Linux software RAID using mdadm
This guide will outline the basics of software-based RAID using mdadm in Linux.
Mdadm is particularly useful if you need some resiliency against data loss due to disk failure and don't mind taking the performance hit on system resources that goes along with software RAID.
Please note: Software RAID is by no means perfect and is not a substitute to a hardware-based RAID solution. I will not accept any responsibility if you follow this guide and you lose your data!
Here is a quick breakdown of what is needed to create a software RAID array using mdadm:
- Create array
- Verify array
- Create mdadm configuration file (to ensure that RAID array gets created every time the system is booted)
- Make mount point
- Add mount entry to fstab
mdadm --create <md-device> --chunk=X --level=Y --raid-devices=Z <devices>
If we were going to create a RAID 5 array with 3 devices (/dev/sdc1/ dev/sdd1 & /dev/sde1), a block size of 32Kb and virtual device name of /dev/md0 the command would be:
mdadm --create /dev/md0 --chunk=32k --level=5 --raid-devices=3 /dev/sdc1 /dev/sdd1 /dev/sde1
mdadm supports the following RAID levels:
- RAID 0 - Block level stripe
- RAID 1 - Mirror
- RAID 4 - RAID 0 with an additional device for parity
- RAID 5 - RAID 4 with parity distributed between all disks in the array
- RAID 6 - RAID 5 with 2 parity segments per stripe
- RAID 10 - RAID 1 mirrorsets striped like RAID 0
As a side note, the chunk size is an optional parameter. If this option is not specified, mdadm will default to 64k block size.
Now that we have created the mdadm RAID array, we need to verify that the array has been correctly;
Which should give us an output similar to the below:
Personalities : [raid5]
read_ahead 1024 sectors
md0 : active raid5 sde1 sdd1 sdc1
4120448 blocks level 5, 32k chunk, algorithm 3 [3/3] [UUU]
unused devices: <none>
The parts of the command output that we're really interested in are the "md0 : active raid5 sde1 sdd1 sdc1" and "unused devices: <none>" which confirms the following;
- There is an active mdadm RAID array pointing at /dev/md0.
- The active mdadm RAID array is a RAID 5 array consisting of disks /dev/sdc1, /dev/sdd1 & sde1.
- There are no mdadm unused devices.
All of the above is our desired configuration, based upon the configuration we set in the "Create Array" section of this guide.
Create mdadm configuration file
Now that we have got a RAID array configured within mdadm, we need to ensure that our RAID array gets correctly created (pieced back together) after a reboot.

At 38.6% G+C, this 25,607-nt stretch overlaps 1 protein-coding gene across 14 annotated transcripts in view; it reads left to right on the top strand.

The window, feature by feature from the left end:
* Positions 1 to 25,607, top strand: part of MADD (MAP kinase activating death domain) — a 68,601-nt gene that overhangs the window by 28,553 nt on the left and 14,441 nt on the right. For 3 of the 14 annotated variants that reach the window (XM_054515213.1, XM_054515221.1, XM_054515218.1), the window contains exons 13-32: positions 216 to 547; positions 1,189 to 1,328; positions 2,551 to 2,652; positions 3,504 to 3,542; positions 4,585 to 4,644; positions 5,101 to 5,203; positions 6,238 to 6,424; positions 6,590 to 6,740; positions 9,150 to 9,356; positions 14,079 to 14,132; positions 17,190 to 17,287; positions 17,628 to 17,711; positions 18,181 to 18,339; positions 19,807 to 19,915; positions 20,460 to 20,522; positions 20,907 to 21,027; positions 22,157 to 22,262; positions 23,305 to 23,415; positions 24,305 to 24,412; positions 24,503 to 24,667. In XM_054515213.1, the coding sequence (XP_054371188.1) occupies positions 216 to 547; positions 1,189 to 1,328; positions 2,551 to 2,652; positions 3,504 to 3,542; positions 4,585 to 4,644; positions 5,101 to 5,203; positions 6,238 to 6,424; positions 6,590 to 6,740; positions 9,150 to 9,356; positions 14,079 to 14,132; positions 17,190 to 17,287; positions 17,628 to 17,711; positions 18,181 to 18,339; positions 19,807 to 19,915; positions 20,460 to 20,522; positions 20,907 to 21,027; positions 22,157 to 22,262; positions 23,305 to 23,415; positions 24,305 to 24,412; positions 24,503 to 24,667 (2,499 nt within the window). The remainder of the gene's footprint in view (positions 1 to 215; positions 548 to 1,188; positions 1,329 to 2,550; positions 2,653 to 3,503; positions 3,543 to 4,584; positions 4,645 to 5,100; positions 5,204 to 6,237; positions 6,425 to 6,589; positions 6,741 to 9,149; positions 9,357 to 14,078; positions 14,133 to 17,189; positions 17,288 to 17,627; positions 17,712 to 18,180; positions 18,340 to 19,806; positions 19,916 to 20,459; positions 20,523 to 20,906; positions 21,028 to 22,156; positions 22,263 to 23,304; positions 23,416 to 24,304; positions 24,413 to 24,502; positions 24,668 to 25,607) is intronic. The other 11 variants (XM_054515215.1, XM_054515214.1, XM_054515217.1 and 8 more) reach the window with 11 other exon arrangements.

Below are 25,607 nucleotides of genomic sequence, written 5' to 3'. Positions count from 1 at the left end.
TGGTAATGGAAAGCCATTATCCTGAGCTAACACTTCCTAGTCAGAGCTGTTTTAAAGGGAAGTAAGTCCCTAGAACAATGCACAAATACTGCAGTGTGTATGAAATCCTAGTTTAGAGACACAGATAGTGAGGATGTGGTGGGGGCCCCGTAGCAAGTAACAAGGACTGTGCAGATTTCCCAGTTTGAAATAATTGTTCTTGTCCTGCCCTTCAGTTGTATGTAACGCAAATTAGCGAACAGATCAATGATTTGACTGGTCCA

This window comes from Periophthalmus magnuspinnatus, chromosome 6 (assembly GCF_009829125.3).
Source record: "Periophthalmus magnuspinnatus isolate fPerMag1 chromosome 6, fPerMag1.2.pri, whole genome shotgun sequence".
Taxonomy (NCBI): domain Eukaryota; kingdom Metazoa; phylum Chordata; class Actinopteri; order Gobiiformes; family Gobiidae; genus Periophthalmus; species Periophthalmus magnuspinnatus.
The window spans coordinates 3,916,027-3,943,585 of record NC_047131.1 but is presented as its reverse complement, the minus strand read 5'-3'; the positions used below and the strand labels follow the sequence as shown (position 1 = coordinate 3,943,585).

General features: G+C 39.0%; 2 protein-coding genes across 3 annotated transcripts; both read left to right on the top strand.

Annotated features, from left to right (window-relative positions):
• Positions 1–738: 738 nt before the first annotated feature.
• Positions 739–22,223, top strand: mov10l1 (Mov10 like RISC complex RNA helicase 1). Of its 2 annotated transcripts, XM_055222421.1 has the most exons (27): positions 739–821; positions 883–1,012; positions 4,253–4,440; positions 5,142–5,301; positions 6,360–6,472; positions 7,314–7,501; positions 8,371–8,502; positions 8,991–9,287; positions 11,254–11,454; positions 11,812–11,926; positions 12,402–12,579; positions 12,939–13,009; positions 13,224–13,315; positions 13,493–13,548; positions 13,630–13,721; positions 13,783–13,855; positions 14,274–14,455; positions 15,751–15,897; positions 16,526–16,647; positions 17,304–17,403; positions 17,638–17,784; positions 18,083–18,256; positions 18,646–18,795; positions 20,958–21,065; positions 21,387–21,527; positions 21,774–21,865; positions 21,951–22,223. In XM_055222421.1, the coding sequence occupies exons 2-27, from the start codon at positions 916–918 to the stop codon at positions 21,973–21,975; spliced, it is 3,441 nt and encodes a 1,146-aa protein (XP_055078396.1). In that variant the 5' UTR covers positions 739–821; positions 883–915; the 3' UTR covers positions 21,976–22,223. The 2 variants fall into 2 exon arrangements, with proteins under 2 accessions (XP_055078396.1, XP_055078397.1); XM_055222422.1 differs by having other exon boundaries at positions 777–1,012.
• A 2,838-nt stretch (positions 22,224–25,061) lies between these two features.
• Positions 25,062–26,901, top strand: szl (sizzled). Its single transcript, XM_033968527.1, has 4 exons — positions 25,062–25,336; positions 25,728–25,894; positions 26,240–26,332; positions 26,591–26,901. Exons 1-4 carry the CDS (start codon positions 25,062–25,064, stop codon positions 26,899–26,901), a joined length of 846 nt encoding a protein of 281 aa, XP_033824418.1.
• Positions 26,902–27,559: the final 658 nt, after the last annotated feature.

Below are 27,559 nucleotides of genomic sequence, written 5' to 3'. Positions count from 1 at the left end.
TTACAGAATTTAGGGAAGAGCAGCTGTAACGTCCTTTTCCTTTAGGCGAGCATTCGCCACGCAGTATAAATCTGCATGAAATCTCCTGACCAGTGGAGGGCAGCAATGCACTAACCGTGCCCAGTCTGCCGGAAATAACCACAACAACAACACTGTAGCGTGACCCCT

This is accomplished by performing the following command.
For Ubuntu or Debian:
mdadm --detail --scan > /etc/mdadm/mdadm.conf
For other distros:
mdadm --detail --scan > /etc/mdadm.conf
Create mount point
Making the mount point is the easiest part of this entire process. It's a simple matter of making an empty folder, that's all there is to it really.
Assuming that we want to have our RAID array mounted into /mnt/RAID, all we would do is:
It doesn't get easier than this, does it?
Add mount entry to fstab
This is the final part to our guide (well 2 parts) to our guide. I'll this section into two distinct operations; Formatting our new RAID array & adding the fstab entry.
Formatting the RAID array
I'm going to be using gParted for the purpose of this guide as it's a nice and easy gui partition editor.
- Open up gParted (0.8.1)
- From the drop-down list on the right-hand side of the window, select our /dev/md0 device
- Click on 'new' on the left hand side of the window, to bring up the partition create dialogue
- From the "File system" dropdown box, select "ext3" or "ext4"
- Accept all other remaining defaults and click on "Add"
Add mount entry to fstab
cp -p /etc/fstab /etc/fstab_bak
Open the fstab in your favorite editor and add the following line to the end of it:
/dev/md0 /mnt/RAID ext3 defaults 0 0
This is basically telling our system
- Where the source device is (/dev/md0)
- The folder that we wish to mount it in (/mnt/RAID)
- The file system type (ext3 or ext4 based upon your choices when formatting)
- The mount options (in this case 'defaults')
- The dump option (0 means ignore)
- The fsck order (0 means "do not check", you can (should) enter a value in here to tell the o/s what fsck priority you wish to designate for this mountpoint (typically 2).
Save these changes and reboot the system; you're done!